• “Traits commonly ascribed to angels are extraordinarily beautiful faces, majestic and powerful wings, and a wondrous and mysterious radiance–an unearthly beauty matched by superior strength, purity of spirit, and incredible deeds. As extraordinary beings in the film, drag queens augment their larger-than-life look through exaggerated make-up, outrageously showy wigs, extravagantly theatrical clothing, and fantastic accessories. In the final scene of the film, the drag queen contest in Los Angeles, the three protagonists and the other contestants parade in spectacular costumes based on a floral theme. A voice-over informs us that the fourth precept of being a drag queen is, “Larger than life is just the right size.” Complemented by the exaggerated mannerisms of consummate “femininity,” drag queens’ performances are “splendiferous.”” (Hammond 5)
  • “As individuals who do not conform to the gender norms and sexual expectations of their biological sex, drag queens are, by the accepted norms of society’s predominantly bipolar structures, neither man nor woman. Their attraction to other men and their feminine appearance and demeanor seem to position them in the realm of the feminine, outside that of the masculine; yet their biological constitution, by the standards of dominant society, places them in the realm of the masculine.” (Hammond 6)
  • “Through their possession of traits associated with both sexes and in their capacity to bridge the physical and spiritual realms, drag queens occupy an ambiguous position between the recognized categories associated with the status quo. This strengthens their association with the realms of the mysterious, the sacred, and the taboo (see Leach; Douglas) and places them in the position of eliciting the transformative properties associated with the liminal (see Turner).” (Hammond 6)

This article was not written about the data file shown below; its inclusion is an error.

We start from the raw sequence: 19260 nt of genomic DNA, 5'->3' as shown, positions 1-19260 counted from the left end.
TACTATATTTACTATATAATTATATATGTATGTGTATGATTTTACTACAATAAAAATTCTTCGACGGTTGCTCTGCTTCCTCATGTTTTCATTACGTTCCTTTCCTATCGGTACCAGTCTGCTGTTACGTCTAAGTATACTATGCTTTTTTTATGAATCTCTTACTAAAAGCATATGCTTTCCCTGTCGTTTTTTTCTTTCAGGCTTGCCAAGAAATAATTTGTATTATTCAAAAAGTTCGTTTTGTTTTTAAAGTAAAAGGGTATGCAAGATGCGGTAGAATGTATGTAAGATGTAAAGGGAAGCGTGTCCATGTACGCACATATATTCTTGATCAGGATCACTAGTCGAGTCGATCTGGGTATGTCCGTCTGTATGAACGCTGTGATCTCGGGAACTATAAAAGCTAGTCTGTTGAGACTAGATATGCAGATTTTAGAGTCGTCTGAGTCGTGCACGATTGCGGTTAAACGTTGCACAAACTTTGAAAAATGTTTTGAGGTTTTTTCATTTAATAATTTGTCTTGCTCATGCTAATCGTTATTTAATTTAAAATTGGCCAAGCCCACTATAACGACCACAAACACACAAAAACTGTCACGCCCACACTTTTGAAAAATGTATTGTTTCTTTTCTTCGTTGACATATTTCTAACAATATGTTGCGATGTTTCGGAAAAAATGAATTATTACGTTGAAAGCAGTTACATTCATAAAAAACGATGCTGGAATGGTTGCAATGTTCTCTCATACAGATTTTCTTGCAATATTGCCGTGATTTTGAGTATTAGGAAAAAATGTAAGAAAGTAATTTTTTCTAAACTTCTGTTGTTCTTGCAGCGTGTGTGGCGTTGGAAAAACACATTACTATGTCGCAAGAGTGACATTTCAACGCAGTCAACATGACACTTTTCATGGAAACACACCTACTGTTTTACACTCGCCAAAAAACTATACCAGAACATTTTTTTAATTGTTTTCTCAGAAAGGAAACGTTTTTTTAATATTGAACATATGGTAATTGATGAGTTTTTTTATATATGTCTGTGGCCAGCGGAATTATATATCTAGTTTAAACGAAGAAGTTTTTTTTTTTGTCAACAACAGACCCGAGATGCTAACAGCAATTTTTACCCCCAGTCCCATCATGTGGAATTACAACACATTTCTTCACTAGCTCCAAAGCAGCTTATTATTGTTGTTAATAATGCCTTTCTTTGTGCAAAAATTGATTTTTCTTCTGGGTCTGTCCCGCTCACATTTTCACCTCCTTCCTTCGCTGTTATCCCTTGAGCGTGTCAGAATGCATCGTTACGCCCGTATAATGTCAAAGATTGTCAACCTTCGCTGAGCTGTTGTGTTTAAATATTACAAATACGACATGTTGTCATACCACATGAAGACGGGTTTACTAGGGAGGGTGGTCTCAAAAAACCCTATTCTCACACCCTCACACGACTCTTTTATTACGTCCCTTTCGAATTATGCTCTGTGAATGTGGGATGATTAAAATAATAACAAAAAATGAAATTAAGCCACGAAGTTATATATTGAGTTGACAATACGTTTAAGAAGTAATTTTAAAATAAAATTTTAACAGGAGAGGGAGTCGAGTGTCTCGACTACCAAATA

• “A common act is for the performer to pull out a false breast to show the audience, strip to a bare chest, disrobe to reveal men’s underwear, remove a wig or make-up, and so on. Another technique is to lower the voice or to refer to male genitalia. Those ploys serve to remind the audience of the performer’s sex and to highlight the construction of gender cues. Such acts are frequently performed to lyrics that have pointed messages about gender roles. Another common revelatory drag act involves the performer appearing as half-man and half-woman. The “couple” are made to dance or to embrace one another–suggestive of a reconciliation of masculine and feminine elements within one person.” (Hammond 7)
  • “The magical, transformative abilities of the drag queens are also likened to those of fairies, and the analogy between fairies and angels subtly suggests that gay men, sometimes maliciously called fairies, should be seen in light of their characteristics. Like the fairy godmother of the Cinderella story or the fairies who aid the poor shoemaker in the well-known European folktale, the “fairy” drag queens of To Wong Foo make it possible for ordinary people to attain their full potential. Seeing the happy scene of Snydersville’s residents dancing in the streets in a celebration of life and love, Vida tells her companions, “You know, pumpkins, sometimes it just takes a fairy.”” (Hammond 8)